Libraries, Women’s Fiction, Works in Translation – The Awards
It’s book award season and yes, there are plenty of them; I do enjoy seeing what libraries around the world are nominating in The Dublin Literary Award, then there are the more commercial choices in the Women’s Prize for Fiction announced this week, the literary International Booker Prize (works translated into English), then later in the year, that blend of the two, the cross genre Warwick Prize for Women in Translation.
Today the International Booker Prize announced 13 books on its long list, works of fiction translated into English and published in the UK or Ireland, originating from 11 languages and 12 countries – including Hindi for the first time.
The 13 nominated books are:
Tomb of Sand by Geetanjali Shree (India), tr. Daisy Rockwell (Hindi)
An urgent yet engaging protest against the destructive impact of borders, whether between religions, countries or genders.
In northern India, an 80-year-old woman slips into a deep depression at the death of her husband, then resurfaces to gain a new lease of life. Her determination to fly in the face of convention confuses her bohemian daughter, who is used to thinking of herself as the more ‘modern’ of the two. To her family’s consternation, Ma then insists on travelling to Pakistan, confronting the unresolved trauma of her teenage experiences of Partition.
Despite its serious themes, Geetanjali Shree’s light touch and exuberant wordplay ensures that Tomb of Sand remains constantly playful – and utterly original.
The Books of Jacob by Olga Tokarczuk (Poland), tr. Jennifer Croft (Polish)
A portrayal of Enlightenment Europe on the cusp of precipitous change, searching for certainty and longing for transcendence.
In the mid-18th century, as new ideas begin to sweep the continent, a young Jew of mysterious origins arrives in a village in Poland. Before long, he has changed not only his name but his persona; visited by what seem to be ecstatic experiences, Jacob Frank casts a charismatic spell that attracts an increasingly fervent following.
In the decade to come, Frank will traverse the Hapsburg and Ottoman empires as he reinvents himself again and again. He converts to Islam and then Catholicism, is pilloried as a heretic and revered as the Messiah, and wreaks havoc on the conventional order with scandalous rumours of his sect’s secret rituals and the spread of his increasingly iconoclastic beliefs.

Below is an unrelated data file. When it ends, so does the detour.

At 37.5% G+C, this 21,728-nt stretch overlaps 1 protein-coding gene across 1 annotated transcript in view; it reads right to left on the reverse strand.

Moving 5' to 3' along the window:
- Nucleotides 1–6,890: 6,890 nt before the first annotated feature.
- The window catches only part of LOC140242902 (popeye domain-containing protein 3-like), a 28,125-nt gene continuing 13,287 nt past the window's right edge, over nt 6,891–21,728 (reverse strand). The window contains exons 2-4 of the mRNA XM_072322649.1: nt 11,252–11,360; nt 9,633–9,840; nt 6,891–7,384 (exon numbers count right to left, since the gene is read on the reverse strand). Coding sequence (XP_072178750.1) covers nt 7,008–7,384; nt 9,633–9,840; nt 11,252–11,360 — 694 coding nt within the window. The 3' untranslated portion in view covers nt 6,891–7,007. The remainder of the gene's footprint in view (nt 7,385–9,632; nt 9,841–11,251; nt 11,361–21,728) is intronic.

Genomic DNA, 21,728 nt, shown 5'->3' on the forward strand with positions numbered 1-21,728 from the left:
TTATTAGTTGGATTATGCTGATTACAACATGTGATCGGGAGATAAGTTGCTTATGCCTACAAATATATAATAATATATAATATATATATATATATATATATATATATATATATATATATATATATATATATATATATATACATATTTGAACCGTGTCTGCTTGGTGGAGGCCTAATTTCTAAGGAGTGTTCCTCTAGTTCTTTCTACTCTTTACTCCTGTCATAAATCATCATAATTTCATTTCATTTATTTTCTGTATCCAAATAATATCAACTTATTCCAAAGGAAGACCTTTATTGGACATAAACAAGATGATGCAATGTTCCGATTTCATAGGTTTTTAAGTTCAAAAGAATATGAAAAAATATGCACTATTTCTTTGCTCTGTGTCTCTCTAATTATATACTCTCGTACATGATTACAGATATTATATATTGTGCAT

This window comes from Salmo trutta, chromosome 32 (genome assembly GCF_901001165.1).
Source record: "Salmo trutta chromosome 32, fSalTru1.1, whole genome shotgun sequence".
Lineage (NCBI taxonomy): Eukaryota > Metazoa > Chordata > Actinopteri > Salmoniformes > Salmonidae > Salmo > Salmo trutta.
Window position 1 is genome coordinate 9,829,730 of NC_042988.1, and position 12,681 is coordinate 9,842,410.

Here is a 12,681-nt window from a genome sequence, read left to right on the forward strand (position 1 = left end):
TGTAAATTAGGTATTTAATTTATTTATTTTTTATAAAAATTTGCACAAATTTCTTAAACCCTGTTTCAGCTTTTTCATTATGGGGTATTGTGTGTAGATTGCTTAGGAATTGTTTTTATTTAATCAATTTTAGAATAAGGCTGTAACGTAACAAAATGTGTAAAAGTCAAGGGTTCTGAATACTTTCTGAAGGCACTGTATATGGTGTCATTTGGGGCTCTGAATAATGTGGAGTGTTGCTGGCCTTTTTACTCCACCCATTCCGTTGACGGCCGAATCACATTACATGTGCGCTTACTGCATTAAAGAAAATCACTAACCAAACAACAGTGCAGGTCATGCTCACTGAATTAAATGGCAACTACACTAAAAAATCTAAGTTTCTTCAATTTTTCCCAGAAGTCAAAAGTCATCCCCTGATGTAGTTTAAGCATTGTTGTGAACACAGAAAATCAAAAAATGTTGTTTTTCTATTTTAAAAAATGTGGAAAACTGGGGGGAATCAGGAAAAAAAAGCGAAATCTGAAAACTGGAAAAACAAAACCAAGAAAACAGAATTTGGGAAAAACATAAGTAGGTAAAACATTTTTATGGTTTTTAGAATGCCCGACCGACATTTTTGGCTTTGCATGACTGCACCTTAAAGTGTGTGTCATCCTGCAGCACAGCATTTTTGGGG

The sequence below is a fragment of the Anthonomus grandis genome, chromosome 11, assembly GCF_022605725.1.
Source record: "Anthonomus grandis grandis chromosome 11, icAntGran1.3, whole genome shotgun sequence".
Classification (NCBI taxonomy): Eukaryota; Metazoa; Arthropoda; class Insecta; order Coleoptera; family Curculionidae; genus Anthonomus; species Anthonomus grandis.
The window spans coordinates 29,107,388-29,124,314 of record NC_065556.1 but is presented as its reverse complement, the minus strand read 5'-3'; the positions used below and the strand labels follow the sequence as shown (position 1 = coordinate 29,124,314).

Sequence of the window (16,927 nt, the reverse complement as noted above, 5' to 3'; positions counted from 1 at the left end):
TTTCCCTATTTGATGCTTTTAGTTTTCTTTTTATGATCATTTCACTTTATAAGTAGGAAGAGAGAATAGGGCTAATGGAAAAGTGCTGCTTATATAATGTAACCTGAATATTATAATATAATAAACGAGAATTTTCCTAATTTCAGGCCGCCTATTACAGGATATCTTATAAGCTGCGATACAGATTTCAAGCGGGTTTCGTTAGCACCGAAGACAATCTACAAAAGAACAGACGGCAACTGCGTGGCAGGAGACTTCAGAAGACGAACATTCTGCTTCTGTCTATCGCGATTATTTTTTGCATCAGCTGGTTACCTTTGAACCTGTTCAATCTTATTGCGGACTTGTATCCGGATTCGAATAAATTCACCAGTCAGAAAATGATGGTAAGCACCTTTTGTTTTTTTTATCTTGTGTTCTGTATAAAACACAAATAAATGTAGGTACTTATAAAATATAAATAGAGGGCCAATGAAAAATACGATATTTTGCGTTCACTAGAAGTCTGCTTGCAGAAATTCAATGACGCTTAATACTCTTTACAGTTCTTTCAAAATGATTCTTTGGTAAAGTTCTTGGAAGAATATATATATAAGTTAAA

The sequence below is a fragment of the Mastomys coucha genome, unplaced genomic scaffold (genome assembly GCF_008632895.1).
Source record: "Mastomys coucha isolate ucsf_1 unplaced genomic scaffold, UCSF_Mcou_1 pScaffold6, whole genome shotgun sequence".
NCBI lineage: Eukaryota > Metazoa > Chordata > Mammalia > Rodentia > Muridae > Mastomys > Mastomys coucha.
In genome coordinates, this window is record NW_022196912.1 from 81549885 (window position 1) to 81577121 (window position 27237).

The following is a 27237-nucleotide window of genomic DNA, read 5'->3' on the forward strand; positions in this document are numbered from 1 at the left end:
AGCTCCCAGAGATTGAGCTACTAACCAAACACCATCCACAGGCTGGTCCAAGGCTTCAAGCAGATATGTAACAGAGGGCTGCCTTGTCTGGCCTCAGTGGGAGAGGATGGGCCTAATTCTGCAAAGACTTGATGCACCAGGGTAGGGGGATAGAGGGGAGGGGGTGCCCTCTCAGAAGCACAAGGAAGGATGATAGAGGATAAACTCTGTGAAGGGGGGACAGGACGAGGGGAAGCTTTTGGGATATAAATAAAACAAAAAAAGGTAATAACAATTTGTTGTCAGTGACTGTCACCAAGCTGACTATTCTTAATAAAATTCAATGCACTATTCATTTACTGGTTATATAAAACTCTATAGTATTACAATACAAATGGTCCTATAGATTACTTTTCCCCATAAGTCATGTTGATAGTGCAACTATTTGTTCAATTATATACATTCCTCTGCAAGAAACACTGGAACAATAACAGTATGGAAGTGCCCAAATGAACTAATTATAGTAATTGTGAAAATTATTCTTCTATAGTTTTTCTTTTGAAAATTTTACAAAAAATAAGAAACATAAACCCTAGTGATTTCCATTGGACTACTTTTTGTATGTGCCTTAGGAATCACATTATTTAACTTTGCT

Elena Knows by Claudia Piñeiro (Argentina) tr. Frances Riddle (Spanish)
A unique story that interweaves crime fiction with intimate tales of morality and the search for individual freedom.
After Rita is found dead in the bell tower of the church she used to attend, the official investigation into the incident is quickly closed. Her sickly mother is the only person still determined to find the culprit.
Chronicling a difficult journey across the suburbs of the city, an old debt and a revealing conversation, Elena Knows unravels the secrets of its characters and the hidden facets of authoritarianism and hypocrisy in our society.
Cursed Bunny by Bora Chung (Seoul), tr. Anton Hur (Korean) (short stories)
A genre-defying collection of short stories, which blur the lines between magical realism, horror and science fiction.
Using elements of the fantastic and surreal to address the very real horrors and cruelties of patriarchy and capitalism in modern society.
The translation skilfully captures the way Chung’s prose effortlessly glides from the terrifying to the wryly humorous. Winner of a PEN/Haim Grant.
Heaven by Mieko Kawakami (Tokyo) tr. Samuel Bett and David Boyd (Japanese)